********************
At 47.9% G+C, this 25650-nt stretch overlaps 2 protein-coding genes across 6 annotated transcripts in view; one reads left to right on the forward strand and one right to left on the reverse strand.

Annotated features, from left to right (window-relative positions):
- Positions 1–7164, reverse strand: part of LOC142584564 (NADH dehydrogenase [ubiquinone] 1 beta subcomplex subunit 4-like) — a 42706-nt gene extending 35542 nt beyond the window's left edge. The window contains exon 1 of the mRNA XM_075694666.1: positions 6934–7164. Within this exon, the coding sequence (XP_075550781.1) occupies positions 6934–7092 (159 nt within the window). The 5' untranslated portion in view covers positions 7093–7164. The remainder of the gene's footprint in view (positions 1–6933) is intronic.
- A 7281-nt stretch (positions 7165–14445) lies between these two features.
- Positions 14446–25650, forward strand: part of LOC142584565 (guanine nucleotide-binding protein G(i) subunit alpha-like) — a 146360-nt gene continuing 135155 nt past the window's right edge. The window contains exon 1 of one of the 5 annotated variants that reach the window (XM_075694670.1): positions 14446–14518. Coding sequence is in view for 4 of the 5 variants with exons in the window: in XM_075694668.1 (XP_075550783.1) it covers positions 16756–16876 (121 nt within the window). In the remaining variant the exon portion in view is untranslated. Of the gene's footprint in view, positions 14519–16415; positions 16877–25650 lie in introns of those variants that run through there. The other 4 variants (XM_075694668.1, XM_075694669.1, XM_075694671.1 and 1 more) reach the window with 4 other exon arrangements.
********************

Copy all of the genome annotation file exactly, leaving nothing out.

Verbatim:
At 47.9% G+C, this 25650-nt stretch overlaps 2 protein-coding genes across 6 annotated transcripts in view; one reads left to right on the forward strand and one right to left on the reverse strand.

Annotated features, from left to right (window-relative positions):
- Positions 1–7164, reverse strand: part of LOC142584564 (NADH dehydrogenase [ubiquinone] 1 beta subcomplex subunit 4-like) — a 42706-nt gene extending 35542 nt beyond the window's left edge. The window contains exon 1 of the mRNA XM_075694666.1: positions 6934–7164. Within this exon, the coding sequence (XP_075550781.1) occupies positions 6934–7092 (159 nt within the window). The 5' untranslated portion in view covers positions 7093–7164. The remainder of the gene's footprint in view (positions 1–6933) is intronic.
- A 7281-nt stretch (positions 7165–14445) lies between these two features.
- Positions 14446–25650, forward strand: part of LOC142584565 (guanine nucleotide-binding protein G(i) subunit alpha-like) — a 146360-nt gene continuing 135155 nt past the window's right edge. The window contains exon 1 of one of the 5 annotated variants that reach the window (XM_075694670.1): positions 14446–14518. Coding sequence is in view for 4 of the 5 variants with exons in the window: in XM_075694668.1 (XP_075550783.1) it covers positions 16756–16876 (121 nt within the window). In the remaining variant the exon portion in view is untranslated. Of the gene's footprint in view, positions 14519–16415; positions 16877–25650 lie in introns of those variants that run through there. The other 4 variants (XM_075694668.1, XM_075694669.1, XM_075694671.1 and 1 more) reach the window with 4 other exon arrangements.